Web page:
Form No.J(2) IN THE HIGH COURT AT CALCUTTA CIVIL REVISIONAL JURISDICTION
C.O. No. 3920 of 2008
The Hon'ble Mr. Justice Prasenjit Mandal
Swapan Kumar Dey.
Smt. Arati Nandy.
For the petitioner: Mr. B.K. Banerjee,
Mr. B.P. Mondal.
For the opposite party: Mr. S.P. Roychowdhury,
Mr. N.N. Choudhury,
Mr. Ashis Kr. Das.
Heard On: 09.08.2011, 01.09.2011, 05.09.2011, 12.09.2011, 01.11.2011, 14.11.2011 & 16.11.2011.
Judgement On: November 28, 2011.
Prasenjit Mandal, J.: This application is directed against the judgment and order dated June 11, 2008 passed by the learned Additional District Judge, 7th Fast Track Court, Alipore in Misc. Appeal No.355 of 2006 thereby dismissing the said misc. appeal on contest.
The appellant is the petitioner herein. The plaintiff / respondent / opposite party instituted a suit being Title Suit No.259 of 2004 before the learned Civil Judge (Junior Division), 2
2nd Court, Alipore praying for decree for permanent injunction restraining the defendant, his men and agents from creating any disturbance to the plaintiff in her peaceful enjoyment of the premises in suit and other permanent injunction. The plaintiff has contended that she is the owner of the premises in suit as described in the Schedule of the plaint and the appellant / petitioner herein was a tenant in respect of the premises in suit as described in the schedule of the plaint in the 2nd Floor Flat at 95/1, Ballygunge Place, under P.S. Gariahat, Kolkata - 700019. As per averment of the plaint, the plaintiff let out the premises in suit in July 1990 to the defendant, but, in fact, his mother and younger brother occupied the said premises in suit. The defendant installed electric meter in his tenanted premises in his own name. In or about July 1998, the defendant permanently surrendered the premises in suit and his mother and younger brother were shifted to his own house situated at 87, Shakespeare Sarani, Kolkata - 700017. But at the time of leaving of the suit premises for ever, he requested the plaintiff and her husband to allow him to keep a few scattered articles with promise to take back those articles within a month. The parties to the suit had a good relationship and as such, the plaintiff allowed the defendant to keep some scattered articles with hope and trust that the defendant would take away the same within a month. The plaintiff kept the said premises in suit under lock and key since the time 3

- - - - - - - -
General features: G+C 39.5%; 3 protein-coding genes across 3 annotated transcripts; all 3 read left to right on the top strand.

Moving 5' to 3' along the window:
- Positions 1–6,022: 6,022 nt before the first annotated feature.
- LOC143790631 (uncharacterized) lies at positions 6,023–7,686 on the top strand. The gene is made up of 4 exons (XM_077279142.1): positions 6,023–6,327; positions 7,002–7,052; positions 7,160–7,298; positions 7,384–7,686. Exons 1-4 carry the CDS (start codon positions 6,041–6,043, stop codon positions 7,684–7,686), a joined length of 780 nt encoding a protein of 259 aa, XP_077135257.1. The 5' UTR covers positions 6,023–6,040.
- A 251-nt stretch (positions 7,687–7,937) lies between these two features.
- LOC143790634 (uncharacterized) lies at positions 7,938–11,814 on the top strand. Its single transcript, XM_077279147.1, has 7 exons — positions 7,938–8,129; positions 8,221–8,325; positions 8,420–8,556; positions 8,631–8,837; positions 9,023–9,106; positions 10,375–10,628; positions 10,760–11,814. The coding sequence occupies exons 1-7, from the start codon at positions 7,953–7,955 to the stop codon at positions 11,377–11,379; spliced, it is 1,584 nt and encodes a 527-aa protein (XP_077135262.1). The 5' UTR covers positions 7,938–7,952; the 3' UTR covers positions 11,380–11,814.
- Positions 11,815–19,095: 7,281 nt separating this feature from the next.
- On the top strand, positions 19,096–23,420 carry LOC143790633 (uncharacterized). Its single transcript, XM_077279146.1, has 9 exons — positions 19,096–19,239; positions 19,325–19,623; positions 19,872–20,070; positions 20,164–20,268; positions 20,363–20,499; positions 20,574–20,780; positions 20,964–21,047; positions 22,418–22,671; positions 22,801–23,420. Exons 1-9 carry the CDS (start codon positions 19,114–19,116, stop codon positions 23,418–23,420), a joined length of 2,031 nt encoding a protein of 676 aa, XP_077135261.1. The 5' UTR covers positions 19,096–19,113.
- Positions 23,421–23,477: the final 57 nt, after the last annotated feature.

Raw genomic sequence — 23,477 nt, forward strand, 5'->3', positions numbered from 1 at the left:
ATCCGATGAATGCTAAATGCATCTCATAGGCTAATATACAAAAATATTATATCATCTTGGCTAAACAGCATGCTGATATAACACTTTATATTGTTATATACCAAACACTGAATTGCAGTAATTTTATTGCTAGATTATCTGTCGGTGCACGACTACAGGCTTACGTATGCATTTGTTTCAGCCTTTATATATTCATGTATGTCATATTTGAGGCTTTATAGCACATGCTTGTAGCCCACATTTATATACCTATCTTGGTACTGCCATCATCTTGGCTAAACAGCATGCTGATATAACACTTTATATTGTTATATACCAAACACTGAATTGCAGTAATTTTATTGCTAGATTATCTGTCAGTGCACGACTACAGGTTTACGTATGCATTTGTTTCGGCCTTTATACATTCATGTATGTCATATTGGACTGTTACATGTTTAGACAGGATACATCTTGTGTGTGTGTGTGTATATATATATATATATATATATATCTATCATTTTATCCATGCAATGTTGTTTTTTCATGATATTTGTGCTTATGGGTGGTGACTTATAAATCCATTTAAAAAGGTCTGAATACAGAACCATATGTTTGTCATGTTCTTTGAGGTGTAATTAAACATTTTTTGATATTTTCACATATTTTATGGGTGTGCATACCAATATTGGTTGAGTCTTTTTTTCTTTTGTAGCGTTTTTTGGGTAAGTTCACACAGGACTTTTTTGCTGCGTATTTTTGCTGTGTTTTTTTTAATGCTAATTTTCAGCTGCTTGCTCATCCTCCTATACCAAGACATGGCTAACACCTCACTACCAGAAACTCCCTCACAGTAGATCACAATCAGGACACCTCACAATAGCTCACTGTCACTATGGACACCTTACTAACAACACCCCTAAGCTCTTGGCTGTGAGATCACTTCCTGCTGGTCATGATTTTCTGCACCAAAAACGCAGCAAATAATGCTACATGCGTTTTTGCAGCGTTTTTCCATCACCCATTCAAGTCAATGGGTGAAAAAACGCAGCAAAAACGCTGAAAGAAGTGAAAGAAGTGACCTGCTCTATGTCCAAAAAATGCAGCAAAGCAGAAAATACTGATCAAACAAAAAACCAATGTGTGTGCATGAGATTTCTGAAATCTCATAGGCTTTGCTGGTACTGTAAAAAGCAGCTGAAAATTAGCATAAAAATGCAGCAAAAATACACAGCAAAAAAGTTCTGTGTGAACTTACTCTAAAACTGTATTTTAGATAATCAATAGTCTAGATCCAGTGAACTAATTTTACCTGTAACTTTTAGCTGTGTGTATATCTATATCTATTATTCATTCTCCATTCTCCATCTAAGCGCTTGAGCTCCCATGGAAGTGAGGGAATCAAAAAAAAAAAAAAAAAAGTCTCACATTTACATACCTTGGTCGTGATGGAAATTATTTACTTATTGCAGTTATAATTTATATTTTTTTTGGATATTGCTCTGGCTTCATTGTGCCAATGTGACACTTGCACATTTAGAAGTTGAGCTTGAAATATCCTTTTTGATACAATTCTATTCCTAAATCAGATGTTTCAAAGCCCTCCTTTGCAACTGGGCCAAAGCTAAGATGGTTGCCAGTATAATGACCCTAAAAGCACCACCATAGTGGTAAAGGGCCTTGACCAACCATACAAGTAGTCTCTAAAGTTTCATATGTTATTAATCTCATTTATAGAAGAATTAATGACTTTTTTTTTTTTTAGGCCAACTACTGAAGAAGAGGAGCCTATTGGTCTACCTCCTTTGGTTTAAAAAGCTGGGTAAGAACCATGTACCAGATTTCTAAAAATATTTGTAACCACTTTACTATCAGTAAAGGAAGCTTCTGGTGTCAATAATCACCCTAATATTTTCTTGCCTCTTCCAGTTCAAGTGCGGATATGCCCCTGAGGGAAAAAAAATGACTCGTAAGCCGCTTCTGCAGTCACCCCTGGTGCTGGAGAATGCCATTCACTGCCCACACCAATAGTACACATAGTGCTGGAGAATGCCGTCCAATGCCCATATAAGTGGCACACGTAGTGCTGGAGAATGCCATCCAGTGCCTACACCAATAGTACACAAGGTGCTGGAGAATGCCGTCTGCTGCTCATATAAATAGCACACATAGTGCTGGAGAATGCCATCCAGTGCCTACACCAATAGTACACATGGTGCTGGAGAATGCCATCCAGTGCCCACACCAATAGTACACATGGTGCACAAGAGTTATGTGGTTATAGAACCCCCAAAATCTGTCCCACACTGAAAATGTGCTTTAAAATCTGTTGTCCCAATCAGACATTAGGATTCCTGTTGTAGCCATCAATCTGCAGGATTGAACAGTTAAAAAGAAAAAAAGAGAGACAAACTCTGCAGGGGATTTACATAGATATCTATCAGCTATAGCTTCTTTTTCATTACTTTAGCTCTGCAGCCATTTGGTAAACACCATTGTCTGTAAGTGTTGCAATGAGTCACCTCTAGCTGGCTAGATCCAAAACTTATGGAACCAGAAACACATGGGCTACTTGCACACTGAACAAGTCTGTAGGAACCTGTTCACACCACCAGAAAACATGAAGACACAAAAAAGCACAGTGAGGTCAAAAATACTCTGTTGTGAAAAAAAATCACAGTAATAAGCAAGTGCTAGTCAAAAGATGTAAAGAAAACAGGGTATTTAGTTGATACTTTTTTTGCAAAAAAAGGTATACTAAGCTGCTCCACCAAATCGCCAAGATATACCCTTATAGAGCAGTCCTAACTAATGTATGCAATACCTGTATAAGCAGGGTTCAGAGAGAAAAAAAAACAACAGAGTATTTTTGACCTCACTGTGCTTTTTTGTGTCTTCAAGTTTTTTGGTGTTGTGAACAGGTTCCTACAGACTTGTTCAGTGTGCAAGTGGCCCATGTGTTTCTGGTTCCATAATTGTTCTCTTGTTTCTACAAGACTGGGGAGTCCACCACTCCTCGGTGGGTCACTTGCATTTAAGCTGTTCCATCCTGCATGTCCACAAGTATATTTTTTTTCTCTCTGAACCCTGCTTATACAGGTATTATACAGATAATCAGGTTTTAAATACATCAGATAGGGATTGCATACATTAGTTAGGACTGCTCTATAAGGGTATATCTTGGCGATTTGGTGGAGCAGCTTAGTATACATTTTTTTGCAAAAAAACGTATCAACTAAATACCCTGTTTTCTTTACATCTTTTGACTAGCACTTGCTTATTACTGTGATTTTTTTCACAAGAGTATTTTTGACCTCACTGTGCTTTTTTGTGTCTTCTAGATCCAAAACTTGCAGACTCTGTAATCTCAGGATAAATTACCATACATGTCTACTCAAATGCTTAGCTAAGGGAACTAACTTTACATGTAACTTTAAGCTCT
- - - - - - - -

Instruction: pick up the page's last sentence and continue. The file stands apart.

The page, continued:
of departure of the defendant, his mother and the younger brother. After surrender of the said flat, the husband of the plaintiff took electric connection in his own name in the premises in suit from the same meter allotted to the defendant on surrender by the defendant as well as upon withdrawal of the security deposit by the defendant. Subsequently, the defendant did not remove his scattered articles and he tried to create multifarious troubles to the plaintiff posing threat to the plaintiff to encroach the premises in suit and for that reason, the plaintiff filed the suit for the reliefs already stated.
She filed an application for temporary injunction before the learned Trial Judge and the learned Trial Judge granted interim order of injunction. Being aggrieved, the defendant filed an application under Order 39 Rule 4 of the C.P.C. Subsequently, during the pendency of the suit, he filed another application under Order 39 Rule 1 & 2 of the C.P.C. for mandatory injunction (i.e. recovery of possession).
Thereafter, all the three applications, i.e., the application under Order 39 Rule 1 & 2 of the C.P.C. filed by the plaintiff and the applications under Order 39 Rule 4 of the C.P.C. and under Order 39 Rule 1 & 2 of the C.P.C. filed by the defendant were heard and disposed of by the common Order No.40 dated July 14, 2006 holding that both the parties should maintain status quo in respect of the premises in suit and that the defendant had failed 4
to prove that he was still a tenant in respect of the premises in suit.
Being aggrieved by the said order, the defendant preferred a misc. appeal being Misc. Appeal No.355 of 2006. That misc. appeal was also dismissed by the impugned order. Being aggrieved, this application has been preferred by the defendant / appellant / petitioner herein.
Now, the question is whether the impugned order should be sustained.
Upon hearing the learned Counsel for the parties and on going through the materials on record, I find that the petitioner has raised a dispute as to the identity of the premises in suit. So, it should be decided first what is the premises in suit. So, I am discussing this issue first.